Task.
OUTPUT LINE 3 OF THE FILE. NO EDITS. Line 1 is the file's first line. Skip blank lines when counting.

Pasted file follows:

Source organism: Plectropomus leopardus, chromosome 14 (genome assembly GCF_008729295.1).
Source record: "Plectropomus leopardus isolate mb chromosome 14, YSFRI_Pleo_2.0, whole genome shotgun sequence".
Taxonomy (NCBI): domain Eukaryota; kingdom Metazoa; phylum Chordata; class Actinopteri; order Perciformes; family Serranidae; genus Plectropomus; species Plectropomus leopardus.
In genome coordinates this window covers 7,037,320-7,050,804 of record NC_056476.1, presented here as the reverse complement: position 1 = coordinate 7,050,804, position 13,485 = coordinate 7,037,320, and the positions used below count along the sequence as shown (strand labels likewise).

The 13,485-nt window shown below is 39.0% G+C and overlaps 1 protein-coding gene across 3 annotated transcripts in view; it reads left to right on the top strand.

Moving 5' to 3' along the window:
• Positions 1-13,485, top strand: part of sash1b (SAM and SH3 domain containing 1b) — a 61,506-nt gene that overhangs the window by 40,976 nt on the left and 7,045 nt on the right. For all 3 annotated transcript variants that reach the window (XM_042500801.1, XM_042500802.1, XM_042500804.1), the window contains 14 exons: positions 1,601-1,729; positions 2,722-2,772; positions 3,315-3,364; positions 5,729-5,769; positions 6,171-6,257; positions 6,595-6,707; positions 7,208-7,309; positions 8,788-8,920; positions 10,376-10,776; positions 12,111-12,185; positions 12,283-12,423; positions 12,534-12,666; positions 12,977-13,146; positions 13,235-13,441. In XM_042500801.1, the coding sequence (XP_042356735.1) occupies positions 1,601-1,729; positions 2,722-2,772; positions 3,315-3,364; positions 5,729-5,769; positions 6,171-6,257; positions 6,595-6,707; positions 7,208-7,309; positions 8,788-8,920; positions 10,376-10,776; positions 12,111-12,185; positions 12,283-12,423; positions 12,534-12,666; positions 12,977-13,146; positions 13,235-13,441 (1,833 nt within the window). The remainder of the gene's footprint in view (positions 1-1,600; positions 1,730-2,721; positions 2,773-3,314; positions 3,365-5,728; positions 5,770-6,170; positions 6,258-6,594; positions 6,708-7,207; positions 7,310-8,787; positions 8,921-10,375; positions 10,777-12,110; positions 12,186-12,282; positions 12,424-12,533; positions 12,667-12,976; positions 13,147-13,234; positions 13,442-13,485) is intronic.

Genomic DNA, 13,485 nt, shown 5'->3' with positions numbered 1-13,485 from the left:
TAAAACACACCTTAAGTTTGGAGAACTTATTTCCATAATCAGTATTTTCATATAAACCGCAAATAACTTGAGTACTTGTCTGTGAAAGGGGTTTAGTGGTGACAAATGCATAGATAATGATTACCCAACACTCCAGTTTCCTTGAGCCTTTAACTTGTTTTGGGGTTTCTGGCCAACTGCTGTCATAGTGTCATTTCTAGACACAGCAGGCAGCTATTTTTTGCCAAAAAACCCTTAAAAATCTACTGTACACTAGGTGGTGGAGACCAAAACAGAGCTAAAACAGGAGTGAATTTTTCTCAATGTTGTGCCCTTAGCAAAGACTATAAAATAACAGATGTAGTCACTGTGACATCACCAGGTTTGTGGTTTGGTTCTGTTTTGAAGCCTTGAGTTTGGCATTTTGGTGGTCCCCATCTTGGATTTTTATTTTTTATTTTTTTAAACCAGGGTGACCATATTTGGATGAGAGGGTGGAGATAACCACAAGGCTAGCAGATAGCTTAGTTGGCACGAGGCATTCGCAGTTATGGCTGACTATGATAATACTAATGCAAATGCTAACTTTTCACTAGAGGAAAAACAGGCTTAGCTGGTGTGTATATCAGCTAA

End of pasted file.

Taxonomy (NCBI): domain Eukaryota; kingdom Metazoa; phylum Chordata; class Actinopteri; order Perciformes; family Serranidae; genus Plectropomus; species Plectropomus leopardus.